Keytruda (pembrolizumab)

The following drug information is obtained from various newswires, published medical journal articles, and medical conference presentations.


Approval Status:

Approved September 2017

Specific Treatments:

PD-L1 expressing gastric or gastroesophageal junction adenocarcinoma

Therapeutic Areas

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General Information

Keytruda (pembrolizumab) is a programmed death receptor-1 (PD 1)-blocking, humanized monoclonal antibody.

Keytruda is specifically indicated for patients with recurrent locally advanced or metastatic gastric or gastroesophageal junction adenocarcinoma whose tumors express PD-L1 [Combined Positive Score (CPS) ≥1] as determined by an FDA-approved test, with disease progression on or after two or more prior lines of therapy including fluoropyrimidine- and platinum-containing chemotherapy and if appropriate, HER2/neu-targeted therapy.

Keytruda is supplied as a solution for intravenous administration. The recommended dose of Keytruda for gastric cancer is 200 mg administered as an intravenous infusion over 30 minutes every 3 weeks until disease progression, unacceptable toxicity, or up to 24 months in patients without disease progression. 

Clinical Results

FDA Approval

This indication is approved under accelerated approval based on tumor response rate and durability of response. Continued approval for this indication may be contingent upon verification and description of clinical benefit in the confirmatory trials.

The FDA approval of Keytruda was based on KEYNOTE-059, a multicenter, non-randomized, open-label multi-cohort trial that enrolled 259 patients with gastric or gastroesophageal junction (GEJ) adenocarcinoma who progressed on at least 2 prior systemic treatments for advanced disease. Previous treatment must have included a fluoropyrimidine and platinum doublet. Patients received Keytruda 200 mg every 3 weeks until unacceptable toxicity or disease progression that was symptomatic, rapidly progressive, required urgent intervention, occurred with a decline in performance status, or was confirmed at least 4 weeks later with repeat imaging. Patients without disease progression were treated for up to 24 months. Assessment of tumor status was performed every 6 to 9 weeks. The major efficacy outcome measures were ORR according to RECIST v1.1, modified to follow a maximum of 10 target lesions and a maximum of 5 target lesions per organ, as assessed by blinded independent central review, and duration of response. Among the 259 patients, 55% (n = 143) had tumors that expressed PD-L1. For the 143 patients, the ORR was 13.3%; 1.4% had a complete response and 11.9% had a partial response. Among the 19 responding patients, the duration of response ranged from 2.8+ to 19.4+ months, with 11 patients (58%) having responses of 6 months or longer and 5 patients (26%) having responses of 12 months or longer.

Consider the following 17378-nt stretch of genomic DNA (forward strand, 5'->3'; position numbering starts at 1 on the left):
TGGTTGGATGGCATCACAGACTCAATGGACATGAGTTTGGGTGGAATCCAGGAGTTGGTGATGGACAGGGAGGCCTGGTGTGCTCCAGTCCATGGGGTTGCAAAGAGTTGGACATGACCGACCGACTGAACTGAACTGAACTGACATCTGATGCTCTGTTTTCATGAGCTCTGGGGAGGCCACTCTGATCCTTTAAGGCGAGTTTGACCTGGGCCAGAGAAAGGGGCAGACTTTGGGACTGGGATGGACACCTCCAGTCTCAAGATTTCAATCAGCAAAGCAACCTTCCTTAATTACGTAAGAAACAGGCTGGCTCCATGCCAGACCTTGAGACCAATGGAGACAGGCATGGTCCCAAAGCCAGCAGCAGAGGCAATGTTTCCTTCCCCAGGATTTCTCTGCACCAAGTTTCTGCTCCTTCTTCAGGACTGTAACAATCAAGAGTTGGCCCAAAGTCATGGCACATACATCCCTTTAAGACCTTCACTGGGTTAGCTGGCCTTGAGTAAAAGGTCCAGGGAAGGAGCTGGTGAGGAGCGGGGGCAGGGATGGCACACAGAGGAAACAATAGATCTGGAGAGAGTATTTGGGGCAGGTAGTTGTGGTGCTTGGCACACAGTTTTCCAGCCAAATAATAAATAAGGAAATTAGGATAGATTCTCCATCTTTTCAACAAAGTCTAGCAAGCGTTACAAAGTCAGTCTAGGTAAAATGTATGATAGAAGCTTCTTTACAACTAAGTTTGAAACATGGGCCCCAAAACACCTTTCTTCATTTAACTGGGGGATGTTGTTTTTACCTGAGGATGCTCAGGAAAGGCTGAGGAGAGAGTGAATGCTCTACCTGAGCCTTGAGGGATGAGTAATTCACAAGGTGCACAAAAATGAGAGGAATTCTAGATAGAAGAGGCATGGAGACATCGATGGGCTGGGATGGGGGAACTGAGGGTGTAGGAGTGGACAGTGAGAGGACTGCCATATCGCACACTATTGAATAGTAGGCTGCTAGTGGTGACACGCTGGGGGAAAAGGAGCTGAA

Side Effects

Adverse effects associated with the use of Keytruda may include, but are not limited to, the following:


musculoskeletal pain

decreased appetite










abdominal pain

Mechanism of Action

Keytruda (pembrolizumab) is a programmed death receptor-1 (PD 1)-blocking, humanized monoclonal IgG4 kappa antibody. Binding of the PD-1 ligands, PD-L1 and PD-L2, to the PD-1 receptor found on T cells, inhibits T cell proliferation and cytokine production. Upregulation of PD-1 ligands occurs in some tumors and signaling through this pathway can contribute to inhibition of active T-cell immune surveillance of tumors. Pembrolizumab is a monoclonal antibody that binds to the PD-1 receptor and blocks its interaction with PD-L1 and PD-L2, releasing PD-1 pathway-mediated inhibition of the immune response, including the anti-tumor immune response. 

Additional Information

For additional information regarding Keytruda or PD-L1 expressing gastric or gastroesophageal junction adenocarcinoma, please visit